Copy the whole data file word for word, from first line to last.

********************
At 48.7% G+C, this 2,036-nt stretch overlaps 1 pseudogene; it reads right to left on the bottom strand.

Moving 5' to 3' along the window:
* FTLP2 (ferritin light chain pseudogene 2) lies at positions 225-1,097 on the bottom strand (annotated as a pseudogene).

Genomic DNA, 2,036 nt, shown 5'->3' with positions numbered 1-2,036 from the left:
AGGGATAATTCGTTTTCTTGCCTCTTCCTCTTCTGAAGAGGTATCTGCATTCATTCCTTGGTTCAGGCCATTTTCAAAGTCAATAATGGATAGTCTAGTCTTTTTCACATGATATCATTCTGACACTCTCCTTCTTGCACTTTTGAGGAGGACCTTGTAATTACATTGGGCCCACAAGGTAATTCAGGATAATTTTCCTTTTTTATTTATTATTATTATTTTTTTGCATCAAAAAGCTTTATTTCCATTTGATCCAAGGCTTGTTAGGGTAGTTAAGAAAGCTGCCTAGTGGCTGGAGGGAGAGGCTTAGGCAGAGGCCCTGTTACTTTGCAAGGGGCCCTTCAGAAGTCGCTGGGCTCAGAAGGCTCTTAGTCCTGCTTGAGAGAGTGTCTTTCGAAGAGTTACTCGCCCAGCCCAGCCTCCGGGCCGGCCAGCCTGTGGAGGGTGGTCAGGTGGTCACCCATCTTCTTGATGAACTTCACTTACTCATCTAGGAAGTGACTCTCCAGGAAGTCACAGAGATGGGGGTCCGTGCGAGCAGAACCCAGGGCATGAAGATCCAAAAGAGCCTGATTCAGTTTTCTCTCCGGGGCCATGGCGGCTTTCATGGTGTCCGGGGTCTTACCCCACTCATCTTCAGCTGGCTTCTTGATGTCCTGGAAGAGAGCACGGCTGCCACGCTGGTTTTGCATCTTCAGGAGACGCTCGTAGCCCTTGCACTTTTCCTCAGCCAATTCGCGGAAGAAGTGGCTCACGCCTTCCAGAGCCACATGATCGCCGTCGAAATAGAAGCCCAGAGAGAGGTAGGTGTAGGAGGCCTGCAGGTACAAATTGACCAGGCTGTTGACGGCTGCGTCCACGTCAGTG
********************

At 48.7% G+C, this 2,036-nt stretch overlaps 1 pseudogene; it reads right to left on the bottom strand.

Moving 5' to 3' along the window:
* FTLP2 (ferritin light chain pseudogene 2) lies at positions 225-1,097 on the bottom strand (annotated as a pseudogene).

Genomic DNA, 2,036 nt, shown 5'->3' with positions numbered 1-2,036 from the left:
AGGGATAATTCGTTTTCTTGCCTCTTCCTCTTCTGAAGAGGTATCTGCATTCATTCCTTGGTTCAGGCCATTTTCAAAGTCAATAATGGATAGTCTAGTCTTTTTCACATGATATCATTCTGACACTCTCCTTCTTGCACTTTTGAGGAGGACCTTGTAATTACATTGGGCCCACAAGGTAATTCAGGATAATTTTCCTTTTTTATTTATTATTATTATTTTTTTGCATCAAAAAGCTTTATTTCCATTTGATCCAAGGCTTGTTAGGGTAGTTAAGAAAGCTGCCTAGTGGCTGGAGGGAGAGGCTTAGGCAGAGGCCCTGTTACTTTGCAAGGGGCCCTTCAGAAGTCGCTGGGCTCAGAAGGCTCTTAGTCCTGCTTGAGAGAGTGTCTTTCGAAGAGTTACTCGCCCAGCCCAGCCTCCGGGCCGGCCAGCCTGTGGAGGGTGGTCAGGTGGTCACCCATCTTCTTGATGAACTTCACTTACTCATCTAGGAAGTGACTCTCCAGGAAGTCACAGAGATGGGGGTCCGTGCGAGCAGAACCCAGGGCATGAAGATCCAAAAGAGCCTGATTCAGTTTTCTCTCCGGGGCCATGGCGGCTTTCATGGTGTCCGGGGTCTTACCCCACTCATCTTCAGCTGGCTTCTTGATGTCCTGGAAGAGAGCACGGCTGCCACGCTGGTTTTGCATCTTCAGGAGACGCTCGTAGCCCTTGCACTTTTCCTCAGCCAATTCGCGGAAGAAGTGGCTCACGCCTTCCAGAGCCACATGATCGCCGTCGAAATAGAAGCCCAGAGAGAGGTAGGTGTAGGAGGCCTGCAGGTACAAATTGACCAGGCTGTTGACGGCTGCGTCCACGTCAGTG